In your early drum lessons, you will soon learn that having good technique can prolong the life of your drum sticks. It can be an inconvenient and costly affair if you regularly break them. Drum sticks are considered consumables because they need to be replaced at somewhat regular intervals.
With the average cost of a pair of drum sticks being around $10, it's certainly not something we should let happen too often. Some common scenarios lead to frequent breakage. Some are technique-based, and some are just a natural result of playing your drums and cymbals. To see if you are a candidate for regular unnecessary stick replacement, we have compiled five questions for you and thrown in some useful tips.
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1. Have you selected an appropriate stick?
The old saying "you get what you pay for" is certainly applicable when selecting your drum sticks. The established brand names are likely to offer a better quality product, state-of-the-art manufacturing, and superior grade wood. Brands like Vic Firth, Vater, Regal Tip, Zildjian, and ProMark are trusted manufacturers, using the latest technologies and premium materials to make their products. The majority of sticks made by these brands comprise of select hickory, oak, and maple. They are more likely to outlast the bargain bucket, nondescript sticks that you can find in your general music store. Drum sticks are classified in different weights, with the average weight being a 5A. Our blog on stick selection can help you select what's right for you.
2. How is your technique?
If you have not spent time developing your technique, then you are more likely to break sticks. This is true regardless of which brand of sticks you use or the quality of the design and build. If you are holding your drum sticks too tight (using the so-called death grip), you will break them often. As you will discover in our videos, holding the stick in a relaxed but controlled way contributes to dynamic playing, speed, power, and endurance. These are all byproducts of control that are developed over time. This introductory video on grip shows you how to hold the sticks to build good technique and ensure your drum sticks' optimum life.
3. How are you striking your crash cymbals?
Many beginner drummers, who may still be developing their technique, often break their sticks when striking crash cymbals. Even when you have developed a good grip technique, you are causing stress on the sticks, cymbals, and wrist if you are striking your cymbals in a direct downward motion. In our videos, we show you how to safely and musically strike your cymbals using a glancing movement. This is the motion of striking your cymbal from right to left (or left to right in certain situations) in a downward motion, taking the pressure off the stick and cymbal. Not only will you preserve your sticks when doing this, but you will also spare your cymbals from cracks and your wrists from potential injury. Our subscribers can see this demonstrated in Module 1, Lesson 4.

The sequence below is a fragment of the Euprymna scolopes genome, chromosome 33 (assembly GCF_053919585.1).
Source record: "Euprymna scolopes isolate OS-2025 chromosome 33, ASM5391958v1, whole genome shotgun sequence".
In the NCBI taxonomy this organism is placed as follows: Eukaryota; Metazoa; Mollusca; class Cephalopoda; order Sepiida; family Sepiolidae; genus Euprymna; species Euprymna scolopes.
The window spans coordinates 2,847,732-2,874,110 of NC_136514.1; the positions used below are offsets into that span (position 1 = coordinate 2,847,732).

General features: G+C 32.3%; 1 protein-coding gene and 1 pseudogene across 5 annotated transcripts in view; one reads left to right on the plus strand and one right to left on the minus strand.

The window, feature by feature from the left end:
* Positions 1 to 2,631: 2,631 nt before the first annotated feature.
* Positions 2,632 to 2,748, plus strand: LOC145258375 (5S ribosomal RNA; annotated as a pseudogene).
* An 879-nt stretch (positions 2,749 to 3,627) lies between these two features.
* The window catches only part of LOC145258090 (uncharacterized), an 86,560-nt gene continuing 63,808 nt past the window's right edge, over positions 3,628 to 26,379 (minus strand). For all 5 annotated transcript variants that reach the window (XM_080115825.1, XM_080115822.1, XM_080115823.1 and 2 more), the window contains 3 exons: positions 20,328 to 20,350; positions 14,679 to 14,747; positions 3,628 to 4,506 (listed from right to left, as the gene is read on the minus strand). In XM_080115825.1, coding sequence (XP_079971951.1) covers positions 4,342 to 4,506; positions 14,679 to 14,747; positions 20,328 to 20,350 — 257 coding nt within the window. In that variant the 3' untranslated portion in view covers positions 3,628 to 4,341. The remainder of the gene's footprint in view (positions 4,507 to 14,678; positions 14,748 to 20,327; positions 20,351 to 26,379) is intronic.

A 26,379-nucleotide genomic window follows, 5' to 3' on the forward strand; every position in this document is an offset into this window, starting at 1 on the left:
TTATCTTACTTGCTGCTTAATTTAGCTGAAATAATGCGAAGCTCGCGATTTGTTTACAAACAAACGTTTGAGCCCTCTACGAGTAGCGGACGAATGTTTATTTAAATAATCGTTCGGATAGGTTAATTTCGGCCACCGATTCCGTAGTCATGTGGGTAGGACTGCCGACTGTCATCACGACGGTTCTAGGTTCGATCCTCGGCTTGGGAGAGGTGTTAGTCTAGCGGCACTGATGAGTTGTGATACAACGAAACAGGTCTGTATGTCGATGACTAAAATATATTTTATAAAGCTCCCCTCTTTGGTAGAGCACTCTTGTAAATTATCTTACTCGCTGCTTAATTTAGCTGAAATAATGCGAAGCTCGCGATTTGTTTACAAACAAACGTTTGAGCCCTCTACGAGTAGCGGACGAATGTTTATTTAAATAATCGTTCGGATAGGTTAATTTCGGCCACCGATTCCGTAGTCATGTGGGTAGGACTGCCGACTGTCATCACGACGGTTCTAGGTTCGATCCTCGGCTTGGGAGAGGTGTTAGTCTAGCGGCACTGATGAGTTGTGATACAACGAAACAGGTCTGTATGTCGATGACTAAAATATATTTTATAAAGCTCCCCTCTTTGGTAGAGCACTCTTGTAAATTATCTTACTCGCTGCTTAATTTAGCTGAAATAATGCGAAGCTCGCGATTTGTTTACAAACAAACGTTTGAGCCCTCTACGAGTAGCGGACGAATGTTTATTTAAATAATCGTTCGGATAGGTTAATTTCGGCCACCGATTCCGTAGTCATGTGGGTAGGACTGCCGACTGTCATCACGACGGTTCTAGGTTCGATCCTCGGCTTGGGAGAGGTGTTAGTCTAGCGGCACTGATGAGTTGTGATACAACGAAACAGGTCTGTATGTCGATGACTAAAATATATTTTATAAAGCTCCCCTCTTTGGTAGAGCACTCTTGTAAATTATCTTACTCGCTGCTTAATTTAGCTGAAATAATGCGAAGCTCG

4. What about rim-shots and hi-hat playing?
Even when you have good technique and an appropriate stick weight, certain aspects of playing the drums naturally fatigue the stick. For example, if you are regularly playing rim-shots, your stick's main body is being subjected to more wear and tear, and it is common to see fraying and shredding. If you are playing on the edge of your hi-hats with the shoulder of your stick, this will cause more stress than if you were playing with the tip of the stick on the top of the hi-hat cymbal. Given that you will want both of these musical options, stick fatigue will be inevitable over time.
5. Do you examine your drum sticks before you play?
It's always a good idea to take a look at your sticks before your start playing, make sure that there are no visible signs of damage, and ensure that the tips have not been chipped. The latter can lead to inadvertently pitting your drum heads, and the replacement costs can start to escalate. Pitted heads can affect the sound and eventually lead to a stress failure such as a tear or split. If you are using drum sticks with plastic tips, this is important. If these tips fail and detach from your stick, you will be hitting your drum heads with a sharp end, which is damaging and costly.
Even with the best care in the world, your trustee drum sticks will eventually break over time through regular playing, and replacing them will be necessary. Fortunately, we drummers have little in the way of consumables that require frequent replacement. Besides our sticks and drum heads, we play a typically low maintenance instrument when treated with care.
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In our videos, Simon uses the Vic Firth 5A wood tip model. We've included links below so that you can purchase these sticks if you can't make it to your friendly local drum store. As an associate of Amazon.com, we may make a commission if you choose to buy these products here.
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